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Old November 14th, 2015, 04:17 PM   #1
bob706
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Rpm real slow to come back down after giving it some throttle

Just got finished doing a valve shim adjustment and lo and behold the bike started up! With my luck I thought it would explode . Got it warmed up and adjusted the rpm to a little over a grand. When I goosed the throttle to about 4 or 5k it took several seconds for it to come back down and it stopped at about 2k. I proceeded to chase my idle but would hang high after blipping it or plunge to nothing. My main needles were filthy and the whole carb was cleaned. While it was apart I added 1 washer per side for a total of 3 per side. Also have not synced the carbs yet. I plan on going back to 2 washers and syncing but can there be another reason for the rpm to hang up? Thanks for any advice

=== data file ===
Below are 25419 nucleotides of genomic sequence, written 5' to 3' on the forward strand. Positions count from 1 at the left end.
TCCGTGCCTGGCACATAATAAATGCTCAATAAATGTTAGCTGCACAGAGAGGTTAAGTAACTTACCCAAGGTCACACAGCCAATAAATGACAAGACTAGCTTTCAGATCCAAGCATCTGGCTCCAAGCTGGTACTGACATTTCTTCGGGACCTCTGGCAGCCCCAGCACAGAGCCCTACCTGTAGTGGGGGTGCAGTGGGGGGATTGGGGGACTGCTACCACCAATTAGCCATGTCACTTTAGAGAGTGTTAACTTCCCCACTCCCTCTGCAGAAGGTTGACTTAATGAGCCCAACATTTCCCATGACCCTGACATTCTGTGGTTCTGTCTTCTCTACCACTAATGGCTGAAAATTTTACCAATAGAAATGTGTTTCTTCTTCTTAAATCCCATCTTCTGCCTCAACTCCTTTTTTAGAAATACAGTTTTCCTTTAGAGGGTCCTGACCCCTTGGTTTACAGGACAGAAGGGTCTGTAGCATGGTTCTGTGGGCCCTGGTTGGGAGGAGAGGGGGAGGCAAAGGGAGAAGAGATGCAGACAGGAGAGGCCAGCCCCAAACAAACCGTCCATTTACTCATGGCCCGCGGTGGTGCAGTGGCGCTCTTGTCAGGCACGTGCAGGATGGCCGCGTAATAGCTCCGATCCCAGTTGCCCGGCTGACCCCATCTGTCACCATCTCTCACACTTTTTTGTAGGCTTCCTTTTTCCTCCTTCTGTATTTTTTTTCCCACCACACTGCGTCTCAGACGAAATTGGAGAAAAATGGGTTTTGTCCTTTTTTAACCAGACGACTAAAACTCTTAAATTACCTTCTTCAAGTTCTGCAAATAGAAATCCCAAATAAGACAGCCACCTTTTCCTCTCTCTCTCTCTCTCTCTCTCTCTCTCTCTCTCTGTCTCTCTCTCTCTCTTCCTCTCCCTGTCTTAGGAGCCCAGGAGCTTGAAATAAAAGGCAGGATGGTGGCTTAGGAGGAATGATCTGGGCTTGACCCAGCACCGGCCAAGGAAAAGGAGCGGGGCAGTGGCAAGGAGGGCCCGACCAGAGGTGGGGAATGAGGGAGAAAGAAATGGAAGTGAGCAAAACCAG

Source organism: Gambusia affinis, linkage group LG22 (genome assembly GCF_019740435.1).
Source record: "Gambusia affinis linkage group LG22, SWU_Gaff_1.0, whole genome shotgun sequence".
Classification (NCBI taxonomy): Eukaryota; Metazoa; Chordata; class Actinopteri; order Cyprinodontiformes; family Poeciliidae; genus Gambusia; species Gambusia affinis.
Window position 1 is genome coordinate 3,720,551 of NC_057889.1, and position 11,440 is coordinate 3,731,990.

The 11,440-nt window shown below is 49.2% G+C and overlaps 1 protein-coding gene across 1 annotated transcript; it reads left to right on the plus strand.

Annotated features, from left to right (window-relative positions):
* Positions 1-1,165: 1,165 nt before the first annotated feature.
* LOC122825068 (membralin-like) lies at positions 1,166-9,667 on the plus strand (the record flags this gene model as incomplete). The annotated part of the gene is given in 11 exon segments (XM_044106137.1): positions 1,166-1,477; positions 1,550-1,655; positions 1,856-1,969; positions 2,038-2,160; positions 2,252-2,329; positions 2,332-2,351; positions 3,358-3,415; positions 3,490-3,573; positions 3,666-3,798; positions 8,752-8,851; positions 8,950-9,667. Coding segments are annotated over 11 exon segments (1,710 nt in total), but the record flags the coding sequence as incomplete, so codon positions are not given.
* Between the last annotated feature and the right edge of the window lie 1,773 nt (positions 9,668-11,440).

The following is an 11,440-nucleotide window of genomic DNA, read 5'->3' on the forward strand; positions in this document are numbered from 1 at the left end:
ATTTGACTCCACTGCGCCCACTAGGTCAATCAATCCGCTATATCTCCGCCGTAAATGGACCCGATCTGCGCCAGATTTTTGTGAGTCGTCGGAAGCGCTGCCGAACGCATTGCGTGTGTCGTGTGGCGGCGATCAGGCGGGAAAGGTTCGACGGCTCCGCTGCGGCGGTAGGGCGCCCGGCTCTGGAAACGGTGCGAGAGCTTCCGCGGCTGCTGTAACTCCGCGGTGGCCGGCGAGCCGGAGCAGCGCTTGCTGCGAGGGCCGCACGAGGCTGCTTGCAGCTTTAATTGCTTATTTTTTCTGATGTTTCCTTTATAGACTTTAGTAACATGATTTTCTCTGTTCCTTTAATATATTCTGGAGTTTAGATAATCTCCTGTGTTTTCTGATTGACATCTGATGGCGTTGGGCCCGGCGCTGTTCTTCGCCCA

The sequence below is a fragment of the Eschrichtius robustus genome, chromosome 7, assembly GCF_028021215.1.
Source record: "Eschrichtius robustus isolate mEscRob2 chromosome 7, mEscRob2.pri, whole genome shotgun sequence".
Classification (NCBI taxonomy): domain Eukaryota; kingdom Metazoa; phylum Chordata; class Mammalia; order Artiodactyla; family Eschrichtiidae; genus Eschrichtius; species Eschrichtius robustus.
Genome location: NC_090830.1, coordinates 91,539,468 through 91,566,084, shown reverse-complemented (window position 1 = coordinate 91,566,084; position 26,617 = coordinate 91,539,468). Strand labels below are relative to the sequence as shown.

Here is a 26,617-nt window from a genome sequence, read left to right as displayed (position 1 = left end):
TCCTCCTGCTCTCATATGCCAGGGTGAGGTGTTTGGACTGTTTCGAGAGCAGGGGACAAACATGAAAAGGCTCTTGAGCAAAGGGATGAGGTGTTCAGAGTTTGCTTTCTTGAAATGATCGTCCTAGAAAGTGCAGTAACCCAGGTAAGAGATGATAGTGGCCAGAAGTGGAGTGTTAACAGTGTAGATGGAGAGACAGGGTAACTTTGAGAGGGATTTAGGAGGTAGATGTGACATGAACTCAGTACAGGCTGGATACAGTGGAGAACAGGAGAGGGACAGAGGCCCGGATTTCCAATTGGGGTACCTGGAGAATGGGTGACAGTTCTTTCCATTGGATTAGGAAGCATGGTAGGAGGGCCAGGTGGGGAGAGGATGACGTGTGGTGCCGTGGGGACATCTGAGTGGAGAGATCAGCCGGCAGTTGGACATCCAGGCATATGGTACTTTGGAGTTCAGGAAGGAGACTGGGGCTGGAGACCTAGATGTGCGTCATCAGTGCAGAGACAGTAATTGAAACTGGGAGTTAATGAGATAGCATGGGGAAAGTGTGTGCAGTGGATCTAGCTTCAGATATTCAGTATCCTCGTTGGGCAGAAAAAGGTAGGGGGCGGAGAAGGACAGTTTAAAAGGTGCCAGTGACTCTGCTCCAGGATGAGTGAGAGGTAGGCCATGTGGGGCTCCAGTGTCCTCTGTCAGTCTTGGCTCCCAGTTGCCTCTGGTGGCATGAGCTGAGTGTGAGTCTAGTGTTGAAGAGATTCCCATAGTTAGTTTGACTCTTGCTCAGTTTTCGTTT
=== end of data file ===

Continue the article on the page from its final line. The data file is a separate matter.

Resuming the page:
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Old November 14th, 2015, 04:50 PM   #2
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Vacuum leak? Carburetors not thoroughly clean and/or adjusted? How did you clean them? Any other modifications?

If your gonna sync the carburetors I recommend the bench synchronization method, as the vacuum method has it faults, and it's not a true sync.

My write-up on the subject.


You can sync with the carbs in hand. Back the idle adjustment off to close that carb then match the second carb to it with the sync screw. You can then turn the idle adjustment up while using a thin feeler gauge (maybe .002") between the throttle plate and the throttle bore, adjust to just fit, and then check the second one and adjust to match. If you have good feel for this it will run fine once installed.